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Context Hepatitis B (HBV) and hepatitis C virus (HCV) possess well-known oncogenic properties and may promote carcinogenesis in liver. However antigens and replicative sequences of HBV/HCV have been also detected in different extrahepatic tissues, including the pancreas. Although epidemiological studies and meta-analyses have recently suggested that HBV/HCV may be also risk factors for pancreatic cancer and several researches have investigated the possible mechanisms and intra-/extra-cellular paths involved in pancreatic and hepatic carcinogenesis, to date, these complex processes remain largely unexplained. Objectives In our paper, we aimed to propose a comprehensive and qualitative hypothetical model, describing how HBV/HCV may exert their oncogenic role. Methods We performed a systematic research of scientific literature, by searching MEDLINE, the Cochrane Library and EMBASE databases. The used keywords were: “chronic HBV/HCV”, “pancreatic cancer”, “liver carcinoma”, “carcinogenesis mechanisms”, “tensional integrity”, “cytoskeleton”, and “extracellular matrix”. Results Taking advantage from available studies, we suggest an unifying hypothesis based on results and data, obtained from different areas of research. In particular we considered the well-defined model of tensional integrity and correlated it to changes induced by HBV/HCV in viscoelastic properties/stiffness of cellular/extracellular microenvironments. These events perturb the tightly-regulated feedback loop, which usually couples the intracellulargenerated forces to substrate rigidity of extracellular compartments. Therefore, such a change strongly affects intracellular functions and cellular fate, by promoting a substantial deregulation of critical intracellular biochemical activities and genome expression. Conclusions Our hypothesis might provide for the first time a reliable system, which correlates tensional integrity model with intra-/extra-cellular modifications, occurring in liver and pancreas during HBV/HCV-induced carcinogenesis. This approach might improve our understanding of pathogenetic mechanisms involved in the development of pancreatic and hepatic carcinogenesis , enhancing the possibility of their treatment. Furthermore, should the usefulness of this model be definitively confirmed, it might be also helpful to extend its field of application to other viruses-related cancers.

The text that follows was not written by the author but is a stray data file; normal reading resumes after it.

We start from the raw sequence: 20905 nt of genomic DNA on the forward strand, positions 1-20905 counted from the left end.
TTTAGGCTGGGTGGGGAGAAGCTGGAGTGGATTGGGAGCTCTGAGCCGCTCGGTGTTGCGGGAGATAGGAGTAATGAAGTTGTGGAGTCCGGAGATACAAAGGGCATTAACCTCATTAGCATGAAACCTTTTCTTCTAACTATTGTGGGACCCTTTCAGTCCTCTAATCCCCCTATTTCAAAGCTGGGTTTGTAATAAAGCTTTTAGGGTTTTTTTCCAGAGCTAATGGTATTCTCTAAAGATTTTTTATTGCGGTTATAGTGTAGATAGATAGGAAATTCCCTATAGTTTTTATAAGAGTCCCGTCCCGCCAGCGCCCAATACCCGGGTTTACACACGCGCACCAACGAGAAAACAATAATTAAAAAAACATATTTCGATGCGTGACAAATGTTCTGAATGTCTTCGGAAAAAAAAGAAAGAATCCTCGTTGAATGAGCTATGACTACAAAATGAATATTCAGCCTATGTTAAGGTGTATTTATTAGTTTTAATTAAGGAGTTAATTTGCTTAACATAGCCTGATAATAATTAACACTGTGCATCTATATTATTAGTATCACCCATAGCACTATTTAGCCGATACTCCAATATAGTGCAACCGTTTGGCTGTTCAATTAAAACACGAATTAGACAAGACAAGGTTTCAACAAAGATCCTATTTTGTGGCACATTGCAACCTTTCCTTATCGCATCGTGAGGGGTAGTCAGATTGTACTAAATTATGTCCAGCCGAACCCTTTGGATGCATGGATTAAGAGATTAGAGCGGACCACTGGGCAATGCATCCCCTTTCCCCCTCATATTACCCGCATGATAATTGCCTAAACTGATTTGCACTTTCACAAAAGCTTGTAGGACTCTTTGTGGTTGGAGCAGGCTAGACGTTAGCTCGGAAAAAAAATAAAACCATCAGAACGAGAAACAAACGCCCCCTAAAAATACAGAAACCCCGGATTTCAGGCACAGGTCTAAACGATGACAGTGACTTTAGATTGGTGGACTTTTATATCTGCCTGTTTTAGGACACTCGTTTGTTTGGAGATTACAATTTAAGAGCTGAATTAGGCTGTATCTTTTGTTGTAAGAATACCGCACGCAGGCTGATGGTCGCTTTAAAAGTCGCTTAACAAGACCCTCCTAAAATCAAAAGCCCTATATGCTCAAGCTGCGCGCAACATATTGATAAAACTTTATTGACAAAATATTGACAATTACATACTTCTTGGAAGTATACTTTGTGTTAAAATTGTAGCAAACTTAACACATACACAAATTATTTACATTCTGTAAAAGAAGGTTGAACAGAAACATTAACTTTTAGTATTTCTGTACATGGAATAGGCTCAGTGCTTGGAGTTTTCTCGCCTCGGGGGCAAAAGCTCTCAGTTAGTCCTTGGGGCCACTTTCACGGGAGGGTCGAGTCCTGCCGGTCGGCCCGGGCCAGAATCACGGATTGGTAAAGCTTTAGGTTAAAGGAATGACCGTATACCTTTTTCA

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Author(s): Sirio Fiorino Letizia BacchiReggiani Laura Pontoriero Claudio Gallo Elisabetta Chili Michele Masetti Nicola Zanini Ana Grondona Tania Silvestri Gaia Deleonardi Adele Fornelli Arrigo Bondi Dario de Biase Paola Baccarini Giovanni Tallini Antonio Tropeano Valeria Quartuccio Andrea Cuppini Gastone Castellani Elio Jovine